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How can engineering teams build error and loading screens that engage and delight users when things go wrong?

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As a distinguished engineer, I get to spend a lot of time thinking about how to make things better.

Don’t get me wrong, I like creating new things, but I get way more of a kick out of making existing things better. And lately, I’ve been thinking a lot about how to make the unhappy path happier.

In software development and design, the happy path is the scenario in which everything goes perfectly and the product works just as it should; every single piece of data is available, correct, and delivered within the service provider’s SLA.

Over the last 20 years of being a developer, I can’t count the number of times I’ve been asked to build a feature where the product owners were solely focused on the happy path. When I’d ask what the user experience should be if a call were to fail or take too long, I’d hear the same answers: ‘oh, we’ll just show our typical error screen’, or, ‘we’ll figure that out later, we really just want to see it working ASAP’.

But errors are bound to happen. We all want 100% uptime and 100% accuracy delivered within the timeframe of the SLA, but that just isn’t realistic. At some point, our customers will encounter problems and delays when using our products.

And we all know that when you bolt something on as an afterthought, it never works well or feels like a part of the ecosystem. So why treat error messaging – a core part of any product – as an afterthought?

Shouldn’t error and loading screens be the first things we build? Shouldn’t we be prioritizing these features, perhaps even rethinking whether they’re the right solutions in the first place? Given the inevitability of things going wrong, shouldn’t we be practicing error-driven design and development?

At the very least, we should be taking steps to improve the user experience of our error screens and messages. As engineering teams, there’s so much we can do to make our error and loading screens more exciting. Here I’m going to share some examples, along with my advice for getting it right.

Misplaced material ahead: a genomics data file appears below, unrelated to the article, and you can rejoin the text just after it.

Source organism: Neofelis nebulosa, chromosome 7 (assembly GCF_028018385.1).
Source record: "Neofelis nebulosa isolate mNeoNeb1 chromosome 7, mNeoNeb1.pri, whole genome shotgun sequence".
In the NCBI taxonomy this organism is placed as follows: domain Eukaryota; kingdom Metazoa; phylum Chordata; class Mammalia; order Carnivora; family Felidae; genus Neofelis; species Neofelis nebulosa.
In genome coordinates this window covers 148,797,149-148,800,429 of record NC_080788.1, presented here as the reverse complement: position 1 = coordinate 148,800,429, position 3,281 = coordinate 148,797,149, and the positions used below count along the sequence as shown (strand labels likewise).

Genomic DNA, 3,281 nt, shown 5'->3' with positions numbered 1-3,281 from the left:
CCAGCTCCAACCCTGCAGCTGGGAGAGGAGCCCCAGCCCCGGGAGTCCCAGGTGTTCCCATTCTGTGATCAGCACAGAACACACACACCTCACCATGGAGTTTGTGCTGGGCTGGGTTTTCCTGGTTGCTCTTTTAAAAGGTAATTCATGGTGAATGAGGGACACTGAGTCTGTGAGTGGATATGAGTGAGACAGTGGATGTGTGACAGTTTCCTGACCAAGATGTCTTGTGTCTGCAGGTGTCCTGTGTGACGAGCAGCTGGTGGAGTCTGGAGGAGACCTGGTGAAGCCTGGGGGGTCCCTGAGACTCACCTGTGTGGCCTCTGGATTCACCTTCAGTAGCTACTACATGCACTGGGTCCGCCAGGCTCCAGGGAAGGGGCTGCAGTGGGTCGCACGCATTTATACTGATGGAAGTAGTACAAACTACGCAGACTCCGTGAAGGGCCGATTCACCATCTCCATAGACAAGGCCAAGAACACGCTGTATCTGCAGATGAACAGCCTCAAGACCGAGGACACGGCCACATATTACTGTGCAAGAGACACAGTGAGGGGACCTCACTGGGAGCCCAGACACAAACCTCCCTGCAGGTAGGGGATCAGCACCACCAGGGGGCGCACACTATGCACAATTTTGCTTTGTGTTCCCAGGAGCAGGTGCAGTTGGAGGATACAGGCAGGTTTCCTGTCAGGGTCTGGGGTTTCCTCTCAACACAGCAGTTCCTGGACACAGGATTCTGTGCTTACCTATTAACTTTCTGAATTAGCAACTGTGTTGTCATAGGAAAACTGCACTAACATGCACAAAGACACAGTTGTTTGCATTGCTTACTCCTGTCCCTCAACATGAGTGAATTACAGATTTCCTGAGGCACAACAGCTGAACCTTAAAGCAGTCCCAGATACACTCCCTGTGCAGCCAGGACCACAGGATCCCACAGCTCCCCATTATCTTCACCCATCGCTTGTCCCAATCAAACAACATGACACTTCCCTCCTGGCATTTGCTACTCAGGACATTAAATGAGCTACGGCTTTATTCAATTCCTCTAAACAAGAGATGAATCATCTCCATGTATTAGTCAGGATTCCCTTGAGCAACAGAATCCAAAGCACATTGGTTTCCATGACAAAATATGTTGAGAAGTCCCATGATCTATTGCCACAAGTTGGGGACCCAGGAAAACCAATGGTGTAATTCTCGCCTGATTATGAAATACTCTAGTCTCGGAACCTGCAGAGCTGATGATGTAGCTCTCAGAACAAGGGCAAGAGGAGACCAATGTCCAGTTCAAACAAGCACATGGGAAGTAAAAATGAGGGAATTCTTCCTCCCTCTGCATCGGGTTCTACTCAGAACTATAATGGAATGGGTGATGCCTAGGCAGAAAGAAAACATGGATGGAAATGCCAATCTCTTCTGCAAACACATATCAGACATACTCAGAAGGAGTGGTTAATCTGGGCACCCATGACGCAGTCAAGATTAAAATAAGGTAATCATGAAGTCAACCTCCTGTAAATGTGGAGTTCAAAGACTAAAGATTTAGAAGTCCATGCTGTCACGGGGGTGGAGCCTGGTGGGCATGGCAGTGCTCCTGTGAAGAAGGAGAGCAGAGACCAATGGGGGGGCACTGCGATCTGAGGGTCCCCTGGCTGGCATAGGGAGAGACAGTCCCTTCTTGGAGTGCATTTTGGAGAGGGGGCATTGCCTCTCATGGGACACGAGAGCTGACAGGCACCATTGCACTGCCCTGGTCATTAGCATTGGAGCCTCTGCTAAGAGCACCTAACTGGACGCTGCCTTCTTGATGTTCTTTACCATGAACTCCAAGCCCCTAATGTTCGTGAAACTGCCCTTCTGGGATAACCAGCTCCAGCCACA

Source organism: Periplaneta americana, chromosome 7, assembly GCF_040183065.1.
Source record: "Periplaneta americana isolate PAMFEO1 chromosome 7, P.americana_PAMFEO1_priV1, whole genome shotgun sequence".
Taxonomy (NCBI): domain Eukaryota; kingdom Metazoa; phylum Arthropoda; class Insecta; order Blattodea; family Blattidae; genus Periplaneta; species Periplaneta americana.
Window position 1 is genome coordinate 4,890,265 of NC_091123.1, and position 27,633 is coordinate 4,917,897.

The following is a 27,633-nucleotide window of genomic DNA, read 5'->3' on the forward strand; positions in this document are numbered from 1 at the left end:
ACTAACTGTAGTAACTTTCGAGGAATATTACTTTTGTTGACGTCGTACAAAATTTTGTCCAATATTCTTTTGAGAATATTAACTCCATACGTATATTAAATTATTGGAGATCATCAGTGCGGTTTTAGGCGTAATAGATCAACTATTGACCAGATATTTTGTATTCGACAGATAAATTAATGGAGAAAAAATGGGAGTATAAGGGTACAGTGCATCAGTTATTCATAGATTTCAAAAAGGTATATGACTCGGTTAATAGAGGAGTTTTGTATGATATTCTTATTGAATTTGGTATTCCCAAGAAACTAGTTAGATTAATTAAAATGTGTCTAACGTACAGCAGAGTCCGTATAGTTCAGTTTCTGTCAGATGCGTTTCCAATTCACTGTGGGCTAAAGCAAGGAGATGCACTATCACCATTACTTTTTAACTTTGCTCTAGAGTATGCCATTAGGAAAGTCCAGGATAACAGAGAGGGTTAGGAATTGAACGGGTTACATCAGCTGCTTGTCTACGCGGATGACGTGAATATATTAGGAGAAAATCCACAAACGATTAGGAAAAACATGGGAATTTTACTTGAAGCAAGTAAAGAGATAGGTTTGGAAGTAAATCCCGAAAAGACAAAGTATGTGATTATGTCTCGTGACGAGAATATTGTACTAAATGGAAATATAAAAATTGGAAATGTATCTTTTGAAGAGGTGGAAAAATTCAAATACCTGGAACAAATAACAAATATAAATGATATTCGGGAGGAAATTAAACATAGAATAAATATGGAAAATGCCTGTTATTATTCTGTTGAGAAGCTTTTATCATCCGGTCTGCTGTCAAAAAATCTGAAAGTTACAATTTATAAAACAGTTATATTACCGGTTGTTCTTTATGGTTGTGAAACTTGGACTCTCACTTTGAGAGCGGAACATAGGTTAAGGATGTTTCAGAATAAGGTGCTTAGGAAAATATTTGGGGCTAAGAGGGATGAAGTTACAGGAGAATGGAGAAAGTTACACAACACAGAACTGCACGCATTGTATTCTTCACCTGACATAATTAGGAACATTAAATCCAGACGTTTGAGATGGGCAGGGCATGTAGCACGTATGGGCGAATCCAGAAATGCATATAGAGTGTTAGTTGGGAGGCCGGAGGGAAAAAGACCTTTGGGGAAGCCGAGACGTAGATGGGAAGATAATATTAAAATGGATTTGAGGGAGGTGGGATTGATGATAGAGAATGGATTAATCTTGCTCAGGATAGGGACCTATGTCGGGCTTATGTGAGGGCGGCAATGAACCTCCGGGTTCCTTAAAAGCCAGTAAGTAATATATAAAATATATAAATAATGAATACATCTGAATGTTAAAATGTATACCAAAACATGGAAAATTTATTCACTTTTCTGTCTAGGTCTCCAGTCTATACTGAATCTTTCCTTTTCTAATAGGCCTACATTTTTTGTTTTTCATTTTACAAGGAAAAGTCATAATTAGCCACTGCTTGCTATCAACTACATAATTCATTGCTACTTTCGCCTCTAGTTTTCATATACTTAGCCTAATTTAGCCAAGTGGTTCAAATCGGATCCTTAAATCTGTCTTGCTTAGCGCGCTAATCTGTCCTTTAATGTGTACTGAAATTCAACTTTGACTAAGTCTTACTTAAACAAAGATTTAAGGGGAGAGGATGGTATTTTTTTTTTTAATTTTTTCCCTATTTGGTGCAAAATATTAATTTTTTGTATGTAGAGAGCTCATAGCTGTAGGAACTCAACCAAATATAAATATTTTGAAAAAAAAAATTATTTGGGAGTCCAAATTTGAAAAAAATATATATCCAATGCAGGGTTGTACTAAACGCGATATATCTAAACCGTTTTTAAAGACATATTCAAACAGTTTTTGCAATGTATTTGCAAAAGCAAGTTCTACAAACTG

Errors are opportunities to engage users

I remember the first time I was genuinely delighted to encounter an error as a user. It was several years ago, during the first Amazon Prime day. I’m guessing Prime day was way more popular than even Amazon expected because the volume of traffic brought their site down.

But to my surprise, instead of a basic error screen, I was met with a photograph of an adorable dog. There was a short biography explaining this dog belonged to an Amazon employee, and a link to see more pets.

While I couldn’t shop, I had a great time clicking through the photos and I walked away with a smile on my face. And when I chatted to other Prime customers, those cute animals were the talk of the day – not the incident.

Clearly, Amazon didn’t want to have their site crash – I’m sure they’d have preferred to take our money – but there we were (and still are) talking about being happy customers. By thinking creatively and taking an error-driven approach, Amazon managed to turn a frustrating incident into an opportunity.

A creative approach to error screens

I learned a lot about error handling from working in television and building the X1 platform for Comcast. When we encountered errors, it meant our customers couldn’t watch a show OnDemand or stream something on their Digital Video Recorder (DVR).

Just imagine, you get home (or log off) from a long day at work, kick off your shoes (or slippers) and just want to watch last night’s episode of your favorite show. You browse to your recording of the show and boom: an error screen that says it can’t play. Now that’s a terrible user experience.